Portland now has offices in New York, Nairobi and London – something I never imagined when I set up the company ten years ago. But the global nature of our work takes us well beyond these places. In recent months, our team has travelled the world advising corporations, governments and NGOs on five continents.
This globe-trotting is reflected in a series of essays in a new international editon of the Portland Quarterly which tackle issues as diverse as, the causes and impact of the Arab spring and how London’s courts have become the global jurisdiction of choice.
With much being made of the impact of the role of the social media in toppling entrenched regimes, Jordan’s former Minister of State for Communications Nabil Sharif issues a stark warning to governments who believe censorship still works. Portland’s Noha Elbadawy, who is herself Egyptian, looks at the impact of social networks on her country’s democratic revolution, moving the conversation beyond the 140 characters that Twitter provides. Her colleague Sophie Middlemiss, formerly of the Foreign Office, looks at how international organisations should respond to similar media challenges.
We look, too, at internet freedom. Fresh off his appearance at a recent Portland dinner, Google’s D-J Collins takes on the challenge of promoting freedom of expression online and the threats that the internet and its users face from censorship around the world. Interestingly, it is not only the usual suspects who want to close down or censor the free flow of information and opinions.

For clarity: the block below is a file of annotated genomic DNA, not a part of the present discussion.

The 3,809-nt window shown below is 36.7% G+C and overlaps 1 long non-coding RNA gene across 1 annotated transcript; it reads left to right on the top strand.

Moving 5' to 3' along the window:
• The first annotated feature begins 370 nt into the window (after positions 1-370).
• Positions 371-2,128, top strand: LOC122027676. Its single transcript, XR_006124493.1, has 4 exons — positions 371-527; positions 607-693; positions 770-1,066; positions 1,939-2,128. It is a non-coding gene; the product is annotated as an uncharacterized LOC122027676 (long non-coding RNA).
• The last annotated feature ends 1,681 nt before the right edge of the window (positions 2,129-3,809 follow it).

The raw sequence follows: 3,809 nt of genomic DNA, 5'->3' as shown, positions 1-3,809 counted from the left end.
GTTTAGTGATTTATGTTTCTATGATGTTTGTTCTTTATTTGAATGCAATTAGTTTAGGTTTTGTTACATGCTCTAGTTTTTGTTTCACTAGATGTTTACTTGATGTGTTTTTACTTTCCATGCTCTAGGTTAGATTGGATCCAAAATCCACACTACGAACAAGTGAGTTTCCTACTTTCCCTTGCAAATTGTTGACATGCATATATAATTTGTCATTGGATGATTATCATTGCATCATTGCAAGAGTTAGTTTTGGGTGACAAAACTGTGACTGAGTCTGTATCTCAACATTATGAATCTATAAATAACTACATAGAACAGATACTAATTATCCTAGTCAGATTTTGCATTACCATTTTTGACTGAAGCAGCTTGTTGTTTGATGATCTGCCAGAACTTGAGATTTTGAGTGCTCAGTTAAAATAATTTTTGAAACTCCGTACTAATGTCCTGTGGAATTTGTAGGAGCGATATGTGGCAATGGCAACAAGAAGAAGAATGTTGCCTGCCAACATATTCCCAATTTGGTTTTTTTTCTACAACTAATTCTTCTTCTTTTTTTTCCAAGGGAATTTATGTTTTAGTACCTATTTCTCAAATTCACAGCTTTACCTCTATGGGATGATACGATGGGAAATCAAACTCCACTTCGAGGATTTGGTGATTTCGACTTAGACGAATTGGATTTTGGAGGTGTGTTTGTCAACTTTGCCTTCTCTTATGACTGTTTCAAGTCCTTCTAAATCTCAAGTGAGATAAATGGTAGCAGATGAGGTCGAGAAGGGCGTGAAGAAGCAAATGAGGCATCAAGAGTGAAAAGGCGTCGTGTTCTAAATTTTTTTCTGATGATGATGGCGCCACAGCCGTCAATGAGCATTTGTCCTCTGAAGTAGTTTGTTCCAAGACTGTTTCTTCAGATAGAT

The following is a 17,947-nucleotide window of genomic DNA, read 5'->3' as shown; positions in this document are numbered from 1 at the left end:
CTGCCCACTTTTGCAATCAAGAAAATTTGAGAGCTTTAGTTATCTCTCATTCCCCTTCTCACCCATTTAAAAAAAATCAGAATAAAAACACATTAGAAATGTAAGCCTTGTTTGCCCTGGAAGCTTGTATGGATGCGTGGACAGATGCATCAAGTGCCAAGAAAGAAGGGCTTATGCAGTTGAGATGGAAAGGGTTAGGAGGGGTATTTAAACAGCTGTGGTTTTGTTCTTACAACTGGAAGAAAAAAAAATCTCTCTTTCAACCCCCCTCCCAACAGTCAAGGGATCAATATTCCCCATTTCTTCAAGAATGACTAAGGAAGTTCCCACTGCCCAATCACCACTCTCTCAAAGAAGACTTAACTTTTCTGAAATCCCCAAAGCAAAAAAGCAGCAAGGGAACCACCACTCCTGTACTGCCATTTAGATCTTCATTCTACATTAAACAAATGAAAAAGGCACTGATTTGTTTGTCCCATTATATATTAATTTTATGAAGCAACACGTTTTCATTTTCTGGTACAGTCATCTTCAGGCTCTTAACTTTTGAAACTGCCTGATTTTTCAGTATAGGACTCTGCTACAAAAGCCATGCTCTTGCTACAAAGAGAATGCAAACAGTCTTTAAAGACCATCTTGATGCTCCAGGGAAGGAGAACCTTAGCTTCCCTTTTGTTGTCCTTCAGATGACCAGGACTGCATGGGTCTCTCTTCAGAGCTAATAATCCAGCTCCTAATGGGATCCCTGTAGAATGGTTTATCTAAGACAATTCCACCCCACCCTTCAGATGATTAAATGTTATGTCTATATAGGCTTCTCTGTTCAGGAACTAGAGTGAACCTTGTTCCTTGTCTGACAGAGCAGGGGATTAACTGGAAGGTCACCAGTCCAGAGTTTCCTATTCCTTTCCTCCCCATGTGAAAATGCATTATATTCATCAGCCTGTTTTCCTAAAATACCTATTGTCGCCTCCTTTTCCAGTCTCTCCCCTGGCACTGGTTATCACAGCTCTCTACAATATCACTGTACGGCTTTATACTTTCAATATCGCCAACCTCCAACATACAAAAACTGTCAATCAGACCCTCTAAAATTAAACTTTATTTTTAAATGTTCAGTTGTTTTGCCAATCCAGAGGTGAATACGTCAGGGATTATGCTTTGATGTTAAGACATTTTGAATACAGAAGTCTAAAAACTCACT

We are also pleased to host an exclusive interview with my old boss, Alastair Campbell. Alastair, who has done about as much as anyone to put London’s communications professionals on the map, answers our questions on everything from super-injunctions to the status of the Coalition.
This tour of global issues returns its focus to London’s role in the world with two contributions about Portland specialist practices. Idil Oyman, an American who has crossed the Atlantic in the opposite direction to me, examines London’s position as jurisdiction of choice for litigation. Africa specialist Rob Watkinson examines London’s continued importance for those wanting to invest in the continent which now rest on far more than old colonial links.
So why has London emerged as the preeminent city in the global communications industry? To me, there are three key reasons.
First, like any estate agent would tell you, location is king. London’s central time zone, half way between the developing economies of the East and North America in the West, working from London allows businesses to make a difference across the world in one working day.
Second, the concentration of capital markets and global media make London an ideal base for communication companies. Whether it is helping to raise funds for new ventures in Africa or targeting world-leading publications like the Financial Times or the Economist, London hosts a concentration of soft power. The BBC’s worldwide impact remains critically strong in influencing coverage and issues globally.
Third, PR and communications professionals in London have learnt their craft in a deeply hostile media environment, and in a highly competitive industry. The industry has professionalised hugely over the last few years and attracts executives with enormous creativity and flare. They are the best in the business so it is not surprising that they now bring their skills to communications challenges around the world. At Portland we employ the best of the best and we look forward to continuing to developing an increasingly international focus to our work.
Please click here for this International Edition of the Portland Quarterly.
Measurement and evaluation